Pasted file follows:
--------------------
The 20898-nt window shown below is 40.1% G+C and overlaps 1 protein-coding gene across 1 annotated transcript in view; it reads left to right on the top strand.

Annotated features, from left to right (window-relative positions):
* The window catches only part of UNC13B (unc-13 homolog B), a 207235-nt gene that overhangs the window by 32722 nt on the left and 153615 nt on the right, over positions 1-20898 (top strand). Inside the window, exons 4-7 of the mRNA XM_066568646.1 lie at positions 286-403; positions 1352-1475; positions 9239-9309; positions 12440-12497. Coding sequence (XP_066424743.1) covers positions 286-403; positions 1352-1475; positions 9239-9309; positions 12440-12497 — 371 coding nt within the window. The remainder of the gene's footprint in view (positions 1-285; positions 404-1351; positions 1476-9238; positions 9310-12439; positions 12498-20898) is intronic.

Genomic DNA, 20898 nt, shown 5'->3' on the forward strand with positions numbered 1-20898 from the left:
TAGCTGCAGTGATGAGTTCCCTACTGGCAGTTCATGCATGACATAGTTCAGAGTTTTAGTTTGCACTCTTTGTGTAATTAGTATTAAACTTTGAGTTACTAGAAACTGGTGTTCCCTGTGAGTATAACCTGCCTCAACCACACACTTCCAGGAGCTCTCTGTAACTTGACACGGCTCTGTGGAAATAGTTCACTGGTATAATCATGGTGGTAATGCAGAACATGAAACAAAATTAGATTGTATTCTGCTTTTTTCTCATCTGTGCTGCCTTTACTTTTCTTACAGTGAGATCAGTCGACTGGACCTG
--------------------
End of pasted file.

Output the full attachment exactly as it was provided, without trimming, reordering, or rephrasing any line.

The 20898-nt window shown below is 40.1% G+C and overlaps 1 protein-coding gene across 1 annotated transcript in view; it reads left to right on the top strand.

Annotated features, from left to right (window-relative positions):
* The window catches only part of UNC13B (unc-13 homolog B), a 207235-nt gene that overhangs the window by 32722 nt on the left and 153615 nt on the right, over positions 1-20898 (top strand). Inside the window, exons 4-7 of the mRNA XM_066568646.1 lie at positions 286-403; positions 1352-1475; positions 9239-9309; positions 12440-12497. Coding sequence (XP_066424743.1) covers positions 286-403; positions 1352-1475; positions 9239-9309; positions 12440-12497 — 371 coding nt within the window. The remainder of the gene's footprint in view (positions 1-285; positions 404-1351; positions 1476-9238; positions 9310-12439; positions 12498-20898) is intronic.

Genomic DNA, 20898 nt, shown 5'->3' on the forward strand with positions numbered 1-20898 from the left:
TAGCTGCAGTGATGAGTTCCCTACTGGCAGTTCATGCATGACATAGTTCAGAGTTTTAGTTTGCACTCTTTGTGTAATTAGTATTAAACTTTGAGTTACTAGAAACTGGTGTTCCCTGTGAGTATAACCTGCCTCAACCACACACTTCCAGGAGCTCTCTGTAACTTGACACGGCTCTGTGGAAATAGTTCACTGGTATAATCATGGTGGTAATGCAGAACATGAAACAAAATTAGATTGTATTCTGCTTTTTTCTCATCTGTGCTGCCTTTACTTTTCTTACAGTGAGATCAGTCGACTGGACCTG